Fremantle Stuff > buildings > Dalgety building tour
The 1902 Dalgety Building, aka Elder building, Wilhemsen building, Barwil House, and now MSC Building, on the corner of Cliff and Phillimore Streets was designed by J.J. Talbot Hobbs, the land having been purchased from Perth Mayor George Shenton between 1886 and 1888. A photo of the first buildings on the site shows the Shenton house complex, including stables.
Its ownership was transferred in 1927 to the agribusiness Elder Smith & Co and became known as the Elder Building. During WW2 it was requisitioned by the Australian Navy as its administration and intelligence headquarters. It housed the Norwegian shipping company, Wilhelmsen Line, for 23 years and more recently Challenger TAFE. Ale Nominees sold it to the current investment syndicate in 2002. It is now occupied by the Mediterranean Shipping Company.
The September meeting of the Fremantle History Society was a tour of the 1902 Dalgety building, the offices of the Mediterranean Shipping Company, in a complex which now include Murray Slavin’s new building at 11 Cliff St. We were very fortunate to have not only MSC manager James Granville, but also Murray Slavin himself, with Stuart Neal from his office. Between the three of them, with convenor Greg Luke, they provided a wealth of information about the building complex. Here are some photos from the event of 16 September 2017.
The group waits outside 11 Cliff St for the 0950 opening.
We were allowed in at 0950 and the door locked behind us at 1000. That's now the main entrance to the building complex.
After a few minutes inside, we were ushered out again for some reason, to hear some introductory stuff we could have heard better inside, as the traffic was quite busy in Cliff St on a Saturday morning. Also we all had to cross the road twice. That's Stuart Neal addressing the group with the Fremantle Ports building in the background.
This is the boardroom, at the top of the building, in the former roof space.
There was an audio-visual presentation prepared for us in the boardroom, showing the condition of the building before and during renovation.
Put our arm down, Big Al!
That's Stuart Neal again, with Murray Slavin on the other side of the screen.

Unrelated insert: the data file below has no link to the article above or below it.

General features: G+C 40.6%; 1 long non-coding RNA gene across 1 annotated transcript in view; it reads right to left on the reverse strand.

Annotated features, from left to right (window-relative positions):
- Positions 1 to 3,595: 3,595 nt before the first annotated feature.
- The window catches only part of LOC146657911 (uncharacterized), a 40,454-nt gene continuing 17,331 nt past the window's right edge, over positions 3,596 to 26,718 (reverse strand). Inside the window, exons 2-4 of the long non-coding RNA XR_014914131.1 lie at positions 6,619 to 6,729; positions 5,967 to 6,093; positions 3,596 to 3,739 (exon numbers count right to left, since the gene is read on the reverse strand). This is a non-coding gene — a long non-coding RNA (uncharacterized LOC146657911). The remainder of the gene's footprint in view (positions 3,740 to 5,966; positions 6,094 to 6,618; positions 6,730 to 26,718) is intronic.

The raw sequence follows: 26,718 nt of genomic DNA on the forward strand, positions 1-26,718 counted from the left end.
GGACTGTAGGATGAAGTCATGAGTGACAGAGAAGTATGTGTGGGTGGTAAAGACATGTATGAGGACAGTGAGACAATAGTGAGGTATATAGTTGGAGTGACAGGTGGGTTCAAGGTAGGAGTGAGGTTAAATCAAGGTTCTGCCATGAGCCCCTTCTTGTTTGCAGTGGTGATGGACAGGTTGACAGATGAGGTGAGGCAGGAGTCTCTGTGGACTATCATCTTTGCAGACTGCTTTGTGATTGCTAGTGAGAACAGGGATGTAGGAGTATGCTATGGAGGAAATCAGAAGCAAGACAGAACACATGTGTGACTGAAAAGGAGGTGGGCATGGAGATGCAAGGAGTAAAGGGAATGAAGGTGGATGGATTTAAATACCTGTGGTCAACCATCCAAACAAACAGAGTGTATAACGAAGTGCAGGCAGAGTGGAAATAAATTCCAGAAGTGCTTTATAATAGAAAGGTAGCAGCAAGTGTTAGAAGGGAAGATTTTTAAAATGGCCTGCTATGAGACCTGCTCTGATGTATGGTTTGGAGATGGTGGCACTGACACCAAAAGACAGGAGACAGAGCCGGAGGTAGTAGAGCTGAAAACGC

This is one of the artworks on the wall of the boardroom ... well, an enlarged reproduction of an artwork. I doubt that it's the original - which I believe is in the Mitchell Library in Sydney. It's A Panorama of the Swan River Settlement 1830-32, by Jane Currie.
One of the windows on the third level which are a feature looking up from the street. This one is looking north. That's the former weighbridge down there, at the entrance to South Wharf (Victoria Quay). This is in one of the three small meeting areas just off the boardroom.
The same window, but this time including the Ports building, to show the relationship between the two.
Off the boardroom are three smaller meeting areas. This is the one that is right in the corner of the building. The photo shows two of the three windows. Murray Slavin raised the floor in this area so that the view could be seen from a sitting position.
The third of the windows, on the right, looking down Phillimore Street.
Back to the first of the three windows, from which the Fremantle Ports building may be seen (again).
And, in the third of the meeting areas, the second round window, looking east this time. That's the German consulate (Tarantella's - at 5 Mouat St) spire in the top right corner. The flag is the one always flying on the top of Steamship Buildings.
Across Cliff St is Atlas Chambers, 6-8 Cliff St, with its curious pyramidal roof, and which has had various owners, including the Helpman family 1855-81.
MSC manager James Granville showing a model sailing ship to committee-member Fay Campbell, and another visitor.